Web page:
April 30, 2020
Looking Past The Abyss
Stop me if you’ve heard this before: The economy is really going to get crushed. The initial estimate for first-quarter GDP just came in at -4.8%, and since that only included about two weeks or so of the mandated shutdowns, the second quarter promises to be far, far worse, perhaps on the order of a 30%-plus decline.
So why isn’t the stock market in a free fall?
Because the stock market is not the economy.
This is a critical point. Firms that offer online services or are technology disruptors — which are holding up relatively well — make up a bigger part of the stock market indexes than they do of the economy, while the opposite is true for hard-hit restaurants, retailers and leisure firms. For example, information technology makes up 25% of the S&P 500, but only about 5% of GDP composition!
Even more important, however, is that the stock market is a forward looking, discounting machine.
If you know the economy is going to get walloped, and I know the economy is going to get walloped, you can bet that a lot of the economic damage to come has already been discounted by the market. For example, on March 26, when initial claims for unemployment first spiked from 251,000 to 2.9 million, the market rose 6.2%! And when claims jumped to 6.0 million the following week, the market rose again, this time by 2.3%. Clearly the market had already “priced-in” the unprecedented climb in unemployment.
Similarly, a lot of bad news for corporate earnings has been baked in as well. Since the beginning of the year, earnings estimates for the first quarter of 2021 have been sliced by over 20% and second quarter earnings forecasts have tumbled by more than 30%.
In fact, I would argue that to a significant extent, the market is actually looking across the abyss that is 2020, and focusing instead on the other side in 2021.
If that is the case, then the current economic data coming in would have to be much worse than expected to have a significant negative impact on stocks.
What will be much more important then, is any data that sheds light on 2021. And that largely means the progress against Covid-19, how soon restrictions may be lifted and businesses allowed to re-open, and importantly, how consumers will react to those businesses — with open arms or with trepidation.
Take the aforementioned GDP figure for the first quarter, for example. The 4.8% contraction — the worst quarter since 2008 amid the financial crisis — was worse than the expected 3.8 to 3.9% forecast by economists, but not hugely so. The market responded by rising over 2% on that day. Why? Because there was some very modestly encouraging news about the first phase of clinical trials for Gilead Sciences’ drug Remdesivir to treat those infected by Covid-19.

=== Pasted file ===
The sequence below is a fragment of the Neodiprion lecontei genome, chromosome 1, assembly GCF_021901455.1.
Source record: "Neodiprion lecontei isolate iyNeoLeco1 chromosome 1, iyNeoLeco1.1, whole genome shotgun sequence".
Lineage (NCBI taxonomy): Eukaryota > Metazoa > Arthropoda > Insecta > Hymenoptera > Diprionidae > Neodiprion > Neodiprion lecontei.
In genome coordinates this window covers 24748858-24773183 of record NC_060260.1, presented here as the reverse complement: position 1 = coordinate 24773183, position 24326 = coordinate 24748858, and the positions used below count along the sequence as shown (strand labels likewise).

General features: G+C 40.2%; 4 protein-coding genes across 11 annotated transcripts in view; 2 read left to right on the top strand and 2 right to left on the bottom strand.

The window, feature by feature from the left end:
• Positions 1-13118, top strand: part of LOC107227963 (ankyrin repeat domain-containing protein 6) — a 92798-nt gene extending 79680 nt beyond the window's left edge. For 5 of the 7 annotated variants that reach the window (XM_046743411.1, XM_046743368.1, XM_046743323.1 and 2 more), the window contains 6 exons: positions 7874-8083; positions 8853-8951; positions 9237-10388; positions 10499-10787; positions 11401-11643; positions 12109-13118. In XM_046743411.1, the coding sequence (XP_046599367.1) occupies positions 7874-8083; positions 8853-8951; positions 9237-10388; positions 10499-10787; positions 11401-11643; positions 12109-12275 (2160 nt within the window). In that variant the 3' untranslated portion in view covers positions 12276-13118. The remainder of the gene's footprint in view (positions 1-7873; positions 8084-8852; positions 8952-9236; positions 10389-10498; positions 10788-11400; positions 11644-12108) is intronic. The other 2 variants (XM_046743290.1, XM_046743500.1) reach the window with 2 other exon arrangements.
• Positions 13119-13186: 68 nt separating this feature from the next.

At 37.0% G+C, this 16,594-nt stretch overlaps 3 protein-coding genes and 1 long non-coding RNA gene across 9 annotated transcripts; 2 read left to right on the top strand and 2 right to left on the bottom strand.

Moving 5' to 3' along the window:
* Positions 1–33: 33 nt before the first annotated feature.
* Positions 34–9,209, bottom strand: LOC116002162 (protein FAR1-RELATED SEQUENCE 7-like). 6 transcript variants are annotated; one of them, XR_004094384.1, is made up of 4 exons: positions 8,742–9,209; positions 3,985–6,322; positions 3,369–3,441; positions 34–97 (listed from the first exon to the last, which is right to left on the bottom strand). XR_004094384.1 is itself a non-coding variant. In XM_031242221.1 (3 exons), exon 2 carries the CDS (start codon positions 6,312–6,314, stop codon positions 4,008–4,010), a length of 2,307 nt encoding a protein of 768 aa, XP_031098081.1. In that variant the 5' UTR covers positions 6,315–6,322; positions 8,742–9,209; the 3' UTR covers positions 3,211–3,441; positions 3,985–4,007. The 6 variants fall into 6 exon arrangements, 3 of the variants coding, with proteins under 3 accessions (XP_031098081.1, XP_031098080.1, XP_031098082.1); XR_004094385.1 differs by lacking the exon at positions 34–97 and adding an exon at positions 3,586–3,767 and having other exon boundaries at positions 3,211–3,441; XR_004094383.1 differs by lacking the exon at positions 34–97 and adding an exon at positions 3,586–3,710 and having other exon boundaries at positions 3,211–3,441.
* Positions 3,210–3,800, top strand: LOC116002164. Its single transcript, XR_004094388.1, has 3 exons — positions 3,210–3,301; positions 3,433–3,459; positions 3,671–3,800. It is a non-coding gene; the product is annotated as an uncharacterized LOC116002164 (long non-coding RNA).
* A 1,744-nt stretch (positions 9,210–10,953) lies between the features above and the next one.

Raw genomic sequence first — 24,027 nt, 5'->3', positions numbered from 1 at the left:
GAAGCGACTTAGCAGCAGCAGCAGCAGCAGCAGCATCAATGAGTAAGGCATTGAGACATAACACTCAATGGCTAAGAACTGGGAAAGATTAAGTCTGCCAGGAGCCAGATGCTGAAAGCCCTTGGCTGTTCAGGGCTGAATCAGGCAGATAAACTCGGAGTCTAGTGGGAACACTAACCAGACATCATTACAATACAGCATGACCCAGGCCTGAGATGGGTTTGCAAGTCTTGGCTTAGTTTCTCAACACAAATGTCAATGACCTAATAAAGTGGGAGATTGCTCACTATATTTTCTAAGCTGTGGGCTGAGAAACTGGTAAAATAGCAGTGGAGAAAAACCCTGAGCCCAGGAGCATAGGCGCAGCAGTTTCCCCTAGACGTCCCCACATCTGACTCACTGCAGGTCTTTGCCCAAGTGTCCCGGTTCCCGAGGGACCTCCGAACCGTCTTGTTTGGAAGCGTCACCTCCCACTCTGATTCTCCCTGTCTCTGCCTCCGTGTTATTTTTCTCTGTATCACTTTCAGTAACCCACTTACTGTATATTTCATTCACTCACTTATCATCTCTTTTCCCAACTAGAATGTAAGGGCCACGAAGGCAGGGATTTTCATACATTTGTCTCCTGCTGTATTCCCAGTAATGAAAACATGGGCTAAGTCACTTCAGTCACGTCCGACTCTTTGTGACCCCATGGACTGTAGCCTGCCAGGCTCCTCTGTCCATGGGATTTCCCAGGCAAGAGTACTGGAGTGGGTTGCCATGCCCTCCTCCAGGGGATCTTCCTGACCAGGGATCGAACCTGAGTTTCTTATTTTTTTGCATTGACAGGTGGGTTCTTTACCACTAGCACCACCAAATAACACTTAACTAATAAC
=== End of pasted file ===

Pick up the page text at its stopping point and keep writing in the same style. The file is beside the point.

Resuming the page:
States Start To Reopen
As I write this, eight states have begun easing restrictions and letting some businesses re-open and seven others where restrictions were set to expire on April 30. We can debate whether or not these actions are wise or warranted. But at the very least, watching them will give the rest of the country some information about whether Covid-19 cases will spike higher (they seem likely to be higher, but how much so is key) once restrictions are eased. Realizing, of course, that there is a huge difference between dense urban environments and more loosely populated areas, so what works in Montana may not be good for New York.
And we will also get a read on how soon (or how much) consumers will return to their previous habits. It seems unlikely that they will act as if nothing has changed, so spending is likely to be subdued for some time. (If they announced that the Red Sox season was opening tomorrow, I don’t think I’d rush over to Fenway Park!) On the other hand, spending has been curtailed during the shutdown, so there may well be a good deal of pent-up demand.
Much Remains Unknown
There is still much we do not know about the virus. Do the antibodies produced in infected persons who survive mean they now have immunity? And if so, for how long? Will the virus be worse this winter with a second, more deadly, wave of infections like the Spanish Flu? (One thing we are learning is that this version of the virus is very likely far less deadly than initially presumed — more inline with the common flu — as multiple studies have shown that the actual infection rates are orders of magnitude greater than the reported figures, so death rates are lower.) Will we develop effective treatments or, even better, a vaccine in the near term? There is no guarantee of either option, of course, but there are several well-funded efforts underway — even the redoubtable Dr. Fauci is “cautiously optimistic” that a vaccine will be found by winter.
Stay Calm And Stay Invested
Don’t panic and dump your stock funds over what are likely to be truly horrible economic data in 2020. Look instead at how the outlook for 2021 is developing. There are downside risks to be sure, but there are also "upside" risks that should give pause for those who sell now. Some of the biggest moves up occur when things appear darkest.— John M. Boyd